|Address & Opening Hours||www.takoyakiya.nl/events|
Mr Eiki Mori has found a slightly unusual way from almost migrating to Australia to running a stall of takoyaki (ball-shaped fried snack with octopus filling) in the Netherlands: love.
Eiki was always a boy who focused on the one thing right in front of him. Born in Tokyo, he grows up briefly in Yokohama and mainly in Himeji by the Seto Inland Sea. Being pretty much a punk kid in high school, he starts off with a job as a construction worker on exterior walls, later becoming a carpenter just like his grandfather. After eight years of physical work, Eiki wishes to acquire a different skill and pivoted to a salesperson for an internet provider.
“A customer told me to ‘go abroad and see the world’. That was the life changer.” At the age of twenty-eight, he leaves Japan for Australia on a work and holiday visa. He backpacks from Sydney along the east coast and picks up farm work on the way. After two years an opportunity arises. A Japanese president of a fishery company based in Melbourne hires him as a driver to do runs to the fish market and sponsered his work visa. Life was good. So good that one night he manages to hit on an open, down-to-earth Dutch-Portuguese traveller at a bar and ends up living together with her and eventually getting engaged.
“The question was: Where shall we get married and start a family? Australia? Japan? Holland?” Australia seemed to be the most reasonable choice. He had a good job, visa and security. With their decision in mind, the couple visits the Netherlands to show Eiki for the first time his love’s homeland.
A week in mid November, perfect blue sky. “It was so beautiful. Now I know I was pretty much deceived back then, in terms of weather,” he recalls. On their last day sitting in a park filled with splendid sunshine, his wife-to-be started to cry. She was anxious to settle in a country foreign and far away. Eiki’s heart, filled with love, felt for her. And he said the words that sealed his fate: “It’s all right my love. I’ll move here.”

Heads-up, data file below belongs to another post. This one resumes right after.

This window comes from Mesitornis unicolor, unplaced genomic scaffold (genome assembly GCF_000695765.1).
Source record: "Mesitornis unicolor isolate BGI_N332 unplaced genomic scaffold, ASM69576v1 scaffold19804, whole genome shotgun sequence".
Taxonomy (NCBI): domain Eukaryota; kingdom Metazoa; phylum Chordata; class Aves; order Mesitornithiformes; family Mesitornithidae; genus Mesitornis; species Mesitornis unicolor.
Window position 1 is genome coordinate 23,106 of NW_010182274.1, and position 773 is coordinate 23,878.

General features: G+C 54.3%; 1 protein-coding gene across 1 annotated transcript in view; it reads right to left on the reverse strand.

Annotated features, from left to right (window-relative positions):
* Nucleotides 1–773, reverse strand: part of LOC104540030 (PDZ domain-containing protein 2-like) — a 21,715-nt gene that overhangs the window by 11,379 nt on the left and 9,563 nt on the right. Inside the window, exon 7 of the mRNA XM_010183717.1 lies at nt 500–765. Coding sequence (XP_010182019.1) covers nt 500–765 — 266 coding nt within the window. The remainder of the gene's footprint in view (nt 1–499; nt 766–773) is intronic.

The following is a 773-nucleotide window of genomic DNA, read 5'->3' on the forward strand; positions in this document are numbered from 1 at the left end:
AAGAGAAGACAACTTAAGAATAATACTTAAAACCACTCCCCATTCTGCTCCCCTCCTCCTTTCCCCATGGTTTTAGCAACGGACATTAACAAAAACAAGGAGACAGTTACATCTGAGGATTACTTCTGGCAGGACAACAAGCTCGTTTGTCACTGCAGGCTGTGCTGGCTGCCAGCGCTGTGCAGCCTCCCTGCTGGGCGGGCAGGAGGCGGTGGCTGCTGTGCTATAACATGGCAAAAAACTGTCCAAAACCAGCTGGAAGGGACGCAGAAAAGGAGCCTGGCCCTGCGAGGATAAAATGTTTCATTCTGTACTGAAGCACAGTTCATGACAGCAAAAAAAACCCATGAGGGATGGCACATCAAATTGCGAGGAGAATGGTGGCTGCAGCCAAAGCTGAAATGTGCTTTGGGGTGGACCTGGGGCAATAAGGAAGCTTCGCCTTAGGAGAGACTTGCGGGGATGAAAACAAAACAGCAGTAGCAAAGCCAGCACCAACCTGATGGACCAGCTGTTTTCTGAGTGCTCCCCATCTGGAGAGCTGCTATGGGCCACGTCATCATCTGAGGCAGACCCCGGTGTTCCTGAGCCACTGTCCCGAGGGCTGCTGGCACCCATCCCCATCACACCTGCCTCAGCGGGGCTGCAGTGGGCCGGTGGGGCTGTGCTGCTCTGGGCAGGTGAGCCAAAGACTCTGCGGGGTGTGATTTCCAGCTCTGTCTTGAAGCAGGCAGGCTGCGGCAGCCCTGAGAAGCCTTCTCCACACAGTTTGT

Eiki has always been an optimistic person. He worked for a year as a sushi and tempura cook at Hosokawa in Amsterdam. While continuing working as a sushi cook at Schiphol Airport, he started his own takoyaki stall business at many festivals and markets. “Takoyaki is my soul food. It’s taste of home cooking in the Kansai region and every family has a different recipe. I missed mine.”
“The most important ingredient is no doubt the octopus. It’s crucial to get the best octopus possible, otherwise there’s no point in making takoyaki,” explains Eiki passionately. “When I was a kid, I’d go swimming in the sea and saw octopuses right there in the water. Back then I never thought I’d end up making takoyaki at Dutch markets.” His original sauce and recipe are the secret to the crispy skin and the melting inside of his takoyaki. He has acquired quite a fan base and is quickly sold out on sunny days. “We feel very sorry if we have to turn you down. Please come by early!” Check out his website and Facebook page for info on when and where to find him.
“I miss home sometimes, especially my friends. But my wife is happy here and our family grew by three beautiful children. I love them. There’s always something happening with them but it’s a lot of fun. I’m glad that they get to grow up here. They’re free and I think they have the best enviroment for their childhood. That makes me a happy man.”